What happens when you are a prisoner and you don’t know it? Unfamiliar with any of society’s real norms, the teenagers in Dogtooth – they aren’t given names by their parents but just referred to as ‘the eldest’ or ‘the youngest’ – are given new ones by their parents, and make the rest up. The salt on the table is referred to as the ‘phone’; nothing about the outside world is known. Childlike, naive and unpossessing of the power of proper language as a way to express themselves, the siblings are often sweet and loving, but irrecoverably damaged.

What follows is a darkly funny, tragic take on parental control and skewed family dynamic. Punctuated by sudden and terrible bursts of violence, the film breaks every rule in mainstream cinema’s rulebook. Avoiding any kind of buildup for these shocking events, and indeed avoiding familiar plot trajectory, resolution or message, it is stunning cinematically and highly disturbing.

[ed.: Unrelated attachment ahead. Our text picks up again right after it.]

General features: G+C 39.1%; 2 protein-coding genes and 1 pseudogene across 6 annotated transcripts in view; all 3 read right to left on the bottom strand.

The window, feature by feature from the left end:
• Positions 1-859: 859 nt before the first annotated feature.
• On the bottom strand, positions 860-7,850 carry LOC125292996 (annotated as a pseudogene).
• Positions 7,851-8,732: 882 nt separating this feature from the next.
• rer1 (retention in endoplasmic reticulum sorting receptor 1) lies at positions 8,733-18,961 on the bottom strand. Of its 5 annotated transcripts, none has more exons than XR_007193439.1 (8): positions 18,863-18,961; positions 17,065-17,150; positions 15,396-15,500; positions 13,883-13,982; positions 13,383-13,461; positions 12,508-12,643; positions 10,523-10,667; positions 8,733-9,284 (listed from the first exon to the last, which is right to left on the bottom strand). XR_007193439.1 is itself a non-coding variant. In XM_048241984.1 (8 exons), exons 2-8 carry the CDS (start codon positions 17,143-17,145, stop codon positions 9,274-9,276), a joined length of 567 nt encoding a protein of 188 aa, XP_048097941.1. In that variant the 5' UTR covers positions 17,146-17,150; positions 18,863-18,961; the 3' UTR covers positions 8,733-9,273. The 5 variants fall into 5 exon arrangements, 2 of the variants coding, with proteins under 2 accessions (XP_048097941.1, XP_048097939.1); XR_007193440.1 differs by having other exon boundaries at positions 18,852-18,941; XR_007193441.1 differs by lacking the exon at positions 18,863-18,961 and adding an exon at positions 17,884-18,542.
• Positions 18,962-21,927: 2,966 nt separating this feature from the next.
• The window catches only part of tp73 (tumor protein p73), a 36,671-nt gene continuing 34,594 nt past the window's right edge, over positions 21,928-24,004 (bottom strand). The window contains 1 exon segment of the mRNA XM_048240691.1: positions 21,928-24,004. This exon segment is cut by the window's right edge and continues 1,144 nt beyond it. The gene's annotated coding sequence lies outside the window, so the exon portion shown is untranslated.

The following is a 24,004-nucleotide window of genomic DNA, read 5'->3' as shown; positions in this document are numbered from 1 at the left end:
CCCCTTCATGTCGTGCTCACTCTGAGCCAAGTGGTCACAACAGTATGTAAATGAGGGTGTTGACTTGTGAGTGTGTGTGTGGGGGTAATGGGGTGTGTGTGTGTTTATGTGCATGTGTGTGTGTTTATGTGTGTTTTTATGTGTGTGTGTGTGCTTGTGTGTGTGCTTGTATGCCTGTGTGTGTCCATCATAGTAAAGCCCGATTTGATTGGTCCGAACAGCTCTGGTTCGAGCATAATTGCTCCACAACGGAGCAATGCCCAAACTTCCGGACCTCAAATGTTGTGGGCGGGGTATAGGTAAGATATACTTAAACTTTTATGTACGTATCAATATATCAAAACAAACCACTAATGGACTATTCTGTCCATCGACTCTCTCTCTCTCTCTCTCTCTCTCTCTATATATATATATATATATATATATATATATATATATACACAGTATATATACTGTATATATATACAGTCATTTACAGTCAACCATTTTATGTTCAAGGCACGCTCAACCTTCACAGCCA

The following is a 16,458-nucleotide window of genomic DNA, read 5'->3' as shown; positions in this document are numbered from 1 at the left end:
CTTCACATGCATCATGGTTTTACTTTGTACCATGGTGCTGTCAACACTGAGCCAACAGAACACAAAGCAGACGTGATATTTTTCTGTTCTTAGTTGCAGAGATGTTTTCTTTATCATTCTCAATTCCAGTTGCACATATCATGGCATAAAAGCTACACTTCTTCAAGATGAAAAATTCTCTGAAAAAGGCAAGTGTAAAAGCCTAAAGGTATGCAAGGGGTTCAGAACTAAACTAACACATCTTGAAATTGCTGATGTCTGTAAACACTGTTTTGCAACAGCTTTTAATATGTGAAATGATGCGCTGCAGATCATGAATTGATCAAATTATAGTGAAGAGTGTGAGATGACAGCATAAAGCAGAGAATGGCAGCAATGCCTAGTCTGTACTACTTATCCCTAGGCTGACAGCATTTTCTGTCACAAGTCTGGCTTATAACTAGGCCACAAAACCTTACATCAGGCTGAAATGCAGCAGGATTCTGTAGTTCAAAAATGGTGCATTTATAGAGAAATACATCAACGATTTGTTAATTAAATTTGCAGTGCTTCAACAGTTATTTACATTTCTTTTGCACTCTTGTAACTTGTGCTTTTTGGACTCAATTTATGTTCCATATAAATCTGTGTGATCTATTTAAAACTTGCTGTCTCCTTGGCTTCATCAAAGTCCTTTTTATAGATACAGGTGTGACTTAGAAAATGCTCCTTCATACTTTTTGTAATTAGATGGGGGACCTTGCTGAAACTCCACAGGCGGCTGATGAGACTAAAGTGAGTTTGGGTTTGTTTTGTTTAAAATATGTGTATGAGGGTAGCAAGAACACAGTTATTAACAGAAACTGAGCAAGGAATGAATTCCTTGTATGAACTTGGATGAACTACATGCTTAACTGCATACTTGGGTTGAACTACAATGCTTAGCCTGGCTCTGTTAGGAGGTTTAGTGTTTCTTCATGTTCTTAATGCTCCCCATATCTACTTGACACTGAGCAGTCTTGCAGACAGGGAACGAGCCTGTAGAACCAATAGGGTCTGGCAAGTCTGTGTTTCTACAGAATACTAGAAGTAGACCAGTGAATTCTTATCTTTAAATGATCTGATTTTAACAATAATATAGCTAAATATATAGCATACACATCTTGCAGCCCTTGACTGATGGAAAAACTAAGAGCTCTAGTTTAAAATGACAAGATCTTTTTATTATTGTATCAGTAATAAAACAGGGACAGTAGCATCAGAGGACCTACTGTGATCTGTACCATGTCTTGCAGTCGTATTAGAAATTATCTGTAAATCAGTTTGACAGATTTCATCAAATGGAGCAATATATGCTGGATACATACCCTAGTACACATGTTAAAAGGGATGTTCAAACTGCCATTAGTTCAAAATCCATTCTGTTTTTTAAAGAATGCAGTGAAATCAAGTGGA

I’m not a fan of audience-bating or gratuitous violence, or even arty violence in the most part: Michael Haneke’s Funny Games left me on edge for days, and I’ve no desire to watch Antichrist or Michael Winterbottom’s upcoming The Killer Inside Me. This felt different, perhaps because it was funny in an albeit macabre way and bizarre in turns, or maybe just because it wasn’t quite so horrifying. At it’s cleverest it refuses to answer questions, instead leaving you wondering about the nature of psychological harm, the arbritrary nature of many of society’s ‘norms’, and what exactly you mean when you use the word ‘zombie’.


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